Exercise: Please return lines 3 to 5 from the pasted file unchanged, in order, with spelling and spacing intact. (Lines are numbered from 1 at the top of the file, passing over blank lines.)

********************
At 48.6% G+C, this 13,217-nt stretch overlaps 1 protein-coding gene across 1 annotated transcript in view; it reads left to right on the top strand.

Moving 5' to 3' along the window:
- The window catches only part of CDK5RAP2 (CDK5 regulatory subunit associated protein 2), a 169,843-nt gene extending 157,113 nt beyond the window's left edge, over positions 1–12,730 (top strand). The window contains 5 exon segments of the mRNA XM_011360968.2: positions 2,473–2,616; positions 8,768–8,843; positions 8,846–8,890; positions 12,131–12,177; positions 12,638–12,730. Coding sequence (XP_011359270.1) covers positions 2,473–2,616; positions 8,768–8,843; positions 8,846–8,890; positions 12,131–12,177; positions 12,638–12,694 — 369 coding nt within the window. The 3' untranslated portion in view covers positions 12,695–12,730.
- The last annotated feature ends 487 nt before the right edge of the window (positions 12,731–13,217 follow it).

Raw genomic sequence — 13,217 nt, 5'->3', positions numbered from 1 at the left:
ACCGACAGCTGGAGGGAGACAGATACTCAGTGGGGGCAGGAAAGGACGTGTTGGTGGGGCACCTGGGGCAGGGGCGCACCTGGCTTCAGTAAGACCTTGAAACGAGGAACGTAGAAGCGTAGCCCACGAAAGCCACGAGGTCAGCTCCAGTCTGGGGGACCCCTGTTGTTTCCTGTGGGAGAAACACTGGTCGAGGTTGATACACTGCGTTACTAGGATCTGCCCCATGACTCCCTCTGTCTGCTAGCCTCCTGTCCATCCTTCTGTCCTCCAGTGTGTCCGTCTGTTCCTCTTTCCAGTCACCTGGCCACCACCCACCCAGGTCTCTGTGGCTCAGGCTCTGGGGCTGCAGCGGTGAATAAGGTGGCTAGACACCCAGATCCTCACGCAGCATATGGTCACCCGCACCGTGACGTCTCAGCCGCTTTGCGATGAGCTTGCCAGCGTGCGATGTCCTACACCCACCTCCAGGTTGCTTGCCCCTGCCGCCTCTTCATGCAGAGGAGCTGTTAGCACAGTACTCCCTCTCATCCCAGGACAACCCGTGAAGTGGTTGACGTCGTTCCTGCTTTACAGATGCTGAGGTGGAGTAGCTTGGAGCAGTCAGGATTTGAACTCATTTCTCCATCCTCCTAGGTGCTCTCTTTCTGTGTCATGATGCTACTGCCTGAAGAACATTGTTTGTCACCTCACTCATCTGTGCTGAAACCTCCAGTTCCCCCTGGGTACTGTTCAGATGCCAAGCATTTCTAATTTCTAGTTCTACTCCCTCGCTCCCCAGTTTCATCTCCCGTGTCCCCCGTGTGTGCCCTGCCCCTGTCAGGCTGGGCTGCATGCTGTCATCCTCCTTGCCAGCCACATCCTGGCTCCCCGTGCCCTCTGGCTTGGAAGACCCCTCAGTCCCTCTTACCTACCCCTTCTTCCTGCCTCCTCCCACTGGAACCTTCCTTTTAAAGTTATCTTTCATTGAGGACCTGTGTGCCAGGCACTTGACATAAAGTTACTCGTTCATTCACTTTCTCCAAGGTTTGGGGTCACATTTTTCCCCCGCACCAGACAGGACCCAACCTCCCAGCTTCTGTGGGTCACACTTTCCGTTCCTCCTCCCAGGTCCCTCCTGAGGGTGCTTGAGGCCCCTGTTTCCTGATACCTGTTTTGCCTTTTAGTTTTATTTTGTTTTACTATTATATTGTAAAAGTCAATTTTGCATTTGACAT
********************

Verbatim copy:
- The window catches only part of CDK5RAP2 (CDK5 regulatory subunit associated protein 2), a 169,843-nt gene extending 157,113 nt beyond the window's left edge, over positions 1–12,730 (top strand). The window contains 5 exon segments of the mRNA XM_011360968.2: positions 2,473–2,616; positions 8,768–8,843; positions 8,846–8,890; positions 12,131–12,177; positions 12,638–12,730. Coding sequence (XP_011359270.1) covers positions 2,473–2,616; positions 8,768–8,843; positions 8,846–8,890; positions 12,131–12,177; positions 12,638–12,694 — 369 coding nt within the window. The 3' untranslated portion in view covers positions 12,695–12,730.
- The last annotated feature ends 487 nt before the right edge of the window (positions 12,731–13,217 follow it).

Raw genomic sequence — 13,217 nt, 5'->3', positions numbered from 1 at the left: